mouth piece dowel into the back end of the straw.




                                                 Side View of Whistle




                              Materials                      Tools
                         Drinking Straw        Scissors
                         Dowel wood            Sand paper
                                               Tape
Enlarged End View of Plug
Getting the whistle to make a sound without exerting too much force can take some experimenting.
There are three variables that influence it. First, the amount of space (caused by flattening one side of
the dowel) in the mouth piece dowel. Too much space and the whistle won't work, too little and it takes
too much pressure to make a sound.

The second is the position of the mouth piece dowel in the straw. For now place your finger over the left
end of the straw. Try sliding the mouth dowel further inside the straw or move it back towards the end.
Make a small adjustment, then try it again. Position it until it starts making a consistent sound.

Third, determine the length of the straw. Bend the straw at a right angle. The shorter the straw, the
higher the pitch, the longer the straw, the lower the pitch.
Experiment with different lengths until you find one you like.
Then tape the straw in place. You could also cut the end of the
straw off and just place a finger over the end when you blow.

This same process can be used to make a whistle out of wood.




                                                 You can also make a whistle with nothing more than a
                                                 blade of grass. Take a blade of grass about 4 inches
                                                 long and quarter to half an inch wide. You can tear it in
                                                 half the long way if you want. Take the smaller half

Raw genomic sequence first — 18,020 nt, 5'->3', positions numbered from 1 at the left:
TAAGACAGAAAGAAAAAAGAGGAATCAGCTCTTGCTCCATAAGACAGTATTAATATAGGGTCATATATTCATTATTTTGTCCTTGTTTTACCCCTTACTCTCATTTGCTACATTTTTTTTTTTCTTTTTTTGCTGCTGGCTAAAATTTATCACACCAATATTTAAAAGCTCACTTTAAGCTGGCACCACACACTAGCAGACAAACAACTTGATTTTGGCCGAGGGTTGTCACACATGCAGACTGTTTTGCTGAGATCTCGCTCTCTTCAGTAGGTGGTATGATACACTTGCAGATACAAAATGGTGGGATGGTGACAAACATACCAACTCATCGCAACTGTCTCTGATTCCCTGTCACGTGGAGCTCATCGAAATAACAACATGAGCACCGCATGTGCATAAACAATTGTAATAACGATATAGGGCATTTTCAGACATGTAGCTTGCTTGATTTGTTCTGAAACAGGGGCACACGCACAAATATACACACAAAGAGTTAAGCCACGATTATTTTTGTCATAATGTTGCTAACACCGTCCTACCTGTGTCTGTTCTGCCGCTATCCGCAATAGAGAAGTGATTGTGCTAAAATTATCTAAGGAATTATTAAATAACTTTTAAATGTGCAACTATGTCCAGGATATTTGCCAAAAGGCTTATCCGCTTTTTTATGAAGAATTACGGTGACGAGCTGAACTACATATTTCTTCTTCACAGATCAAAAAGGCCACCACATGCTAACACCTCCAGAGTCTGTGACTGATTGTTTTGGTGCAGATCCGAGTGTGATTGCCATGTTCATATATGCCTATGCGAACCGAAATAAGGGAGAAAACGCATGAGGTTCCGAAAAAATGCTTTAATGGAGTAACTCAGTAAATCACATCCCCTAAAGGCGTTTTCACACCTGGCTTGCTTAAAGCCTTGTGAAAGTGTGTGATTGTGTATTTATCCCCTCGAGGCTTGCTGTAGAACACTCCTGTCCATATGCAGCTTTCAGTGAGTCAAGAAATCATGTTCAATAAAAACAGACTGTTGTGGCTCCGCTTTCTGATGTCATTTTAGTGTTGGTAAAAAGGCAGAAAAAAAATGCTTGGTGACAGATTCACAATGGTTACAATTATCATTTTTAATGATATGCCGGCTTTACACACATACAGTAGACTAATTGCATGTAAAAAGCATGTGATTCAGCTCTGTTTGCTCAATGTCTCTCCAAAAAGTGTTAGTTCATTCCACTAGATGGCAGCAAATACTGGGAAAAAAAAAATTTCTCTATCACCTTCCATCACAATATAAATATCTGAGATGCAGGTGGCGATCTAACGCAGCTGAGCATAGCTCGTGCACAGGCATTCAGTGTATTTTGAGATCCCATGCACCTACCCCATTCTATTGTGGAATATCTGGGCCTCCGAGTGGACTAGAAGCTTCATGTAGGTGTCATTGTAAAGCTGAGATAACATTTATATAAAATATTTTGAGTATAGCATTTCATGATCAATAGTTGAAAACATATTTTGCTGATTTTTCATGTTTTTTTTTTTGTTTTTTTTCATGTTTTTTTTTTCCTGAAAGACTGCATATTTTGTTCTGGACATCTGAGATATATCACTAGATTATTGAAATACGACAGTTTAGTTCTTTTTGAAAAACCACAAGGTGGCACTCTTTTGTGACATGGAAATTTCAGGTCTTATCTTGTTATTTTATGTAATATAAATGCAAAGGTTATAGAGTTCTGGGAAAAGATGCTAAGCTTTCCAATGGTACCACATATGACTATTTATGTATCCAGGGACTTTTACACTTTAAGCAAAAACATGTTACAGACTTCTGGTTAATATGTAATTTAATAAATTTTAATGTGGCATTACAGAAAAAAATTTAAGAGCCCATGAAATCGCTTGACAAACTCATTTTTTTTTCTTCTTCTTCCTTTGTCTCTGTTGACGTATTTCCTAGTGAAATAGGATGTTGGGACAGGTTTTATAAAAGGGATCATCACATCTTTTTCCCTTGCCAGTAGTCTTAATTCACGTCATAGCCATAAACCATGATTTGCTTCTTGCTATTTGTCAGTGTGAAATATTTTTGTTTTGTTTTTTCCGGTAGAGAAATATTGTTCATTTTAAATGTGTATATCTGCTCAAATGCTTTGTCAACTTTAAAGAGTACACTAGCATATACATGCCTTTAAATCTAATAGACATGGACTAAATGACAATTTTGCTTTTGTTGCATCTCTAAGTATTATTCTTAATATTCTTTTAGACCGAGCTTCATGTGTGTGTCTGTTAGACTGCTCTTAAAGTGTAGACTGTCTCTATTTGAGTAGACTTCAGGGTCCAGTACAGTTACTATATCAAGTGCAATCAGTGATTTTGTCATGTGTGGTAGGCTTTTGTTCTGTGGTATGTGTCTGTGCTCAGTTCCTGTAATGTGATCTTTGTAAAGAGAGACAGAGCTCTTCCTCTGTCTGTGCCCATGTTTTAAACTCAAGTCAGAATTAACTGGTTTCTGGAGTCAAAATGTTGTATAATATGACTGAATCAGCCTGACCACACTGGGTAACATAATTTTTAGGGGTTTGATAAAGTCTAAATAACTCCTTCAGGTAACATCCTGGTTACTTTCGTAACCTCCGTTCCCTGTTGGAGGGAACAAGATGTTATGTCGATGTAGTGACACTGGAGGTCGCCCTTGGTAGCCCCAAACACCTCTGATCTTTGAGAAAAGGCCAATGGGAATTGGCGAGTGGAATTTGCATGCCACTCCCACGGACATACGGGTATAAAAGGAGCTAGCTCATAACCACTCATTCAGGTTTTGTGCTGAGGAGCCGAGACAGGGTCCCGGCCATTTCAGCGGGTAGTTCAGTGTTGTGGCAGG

(the one without the center vein), hold it between your
                                                 thumbs as shown in the photo stretching it tight, and
                                                 blow gently. It takes some practice to stretch the
                                                 blade tight so that it makes a good, loud sound. You will
                                       be amazed at how loud it can be!
                                       Whistle using only a blade of Grass




                                    ARTIST
                            PAINTER'S PALETTE TIE SLIDE

                       MATERIALS:

                       SMALL PIECE OF LIGHT BROWN FUN FOAM, SMALL AMOUNTS
                       OF 5 DIFFERENT COLORS OF PAINT, 1 SMALL PAINT BRUSH,
                       1/4" PVC RING.


                       SUPPLIES:
                       SCISSORS, PENCIL, HOT GLUE GUN


INSTRUCTIONS:
  1. TRACE PALETTE PATTERN ON FUN FOAM AND CUT OUT.

  2. PLACE A DOLLOP OF EACH COLOR OF PAINT AROUND THE EDGE OF PALETTE

  3. SHORT PALNT BRUSH BY ABOUT 1 1/2". SAND HANDLE TO LOOK LIKE THE ORIGINAL AND
     PAINT TO MATCH.

  4. INSERT PAINT BRUSH THROUGH THUMB HOLE IN PALETTE AND GLUE IN PLACE.
  5. GLUE PVC RING TO THE BACK.




                              COMMUNICATOR
                                     COMPUTER CHIP TIE SLIDE

                MATERIALS:

                1 1/2" x 1 1/2" SQUARE OF WHITE FUN FOAM & LIGHT WEIGHT
                CARDBOARD, COLORED TELEPHONE WIRE, THIN FLORAL WIRE, SMALL
                COLORED BEADS WITH HOLE IN CENTER, 1/4" PVC RlNG.

                SUPPLIES:

                SCISSORS, TOOTHPICK, HOT GLUE GUN.

INSTRUCTIONS:
  1. CUT FLORAL WIRE INTO 1 1/2" PIECES. THREAD BEADS ONTO FLORAL WIRE LEAVING A
     LITTLE PIECE AT EACH END TO TURN DOWN AND POKE INTO THE FUN FOAM.

  2. TWIST TELEPHONE WIRE AROUND A TOOTHPICK TO FORM SMALL COILS

  3. INSERT COILS AND BEADED WIRE INTO THE FUN FOAM IN ANY ARRANGEMENT YOU
     WISH TO MAKE A COMPUTER CHIP

  4. AFTER FUN FOAM IS COVERED WITH BEADS AND COILS. HOT GLUE THE FUN FOAM ONTO
     THE CARDBOARD FOR ADDED SUPPORT.

  5. HOT GLUE PVC RING TO BACK OF CARDBOARD.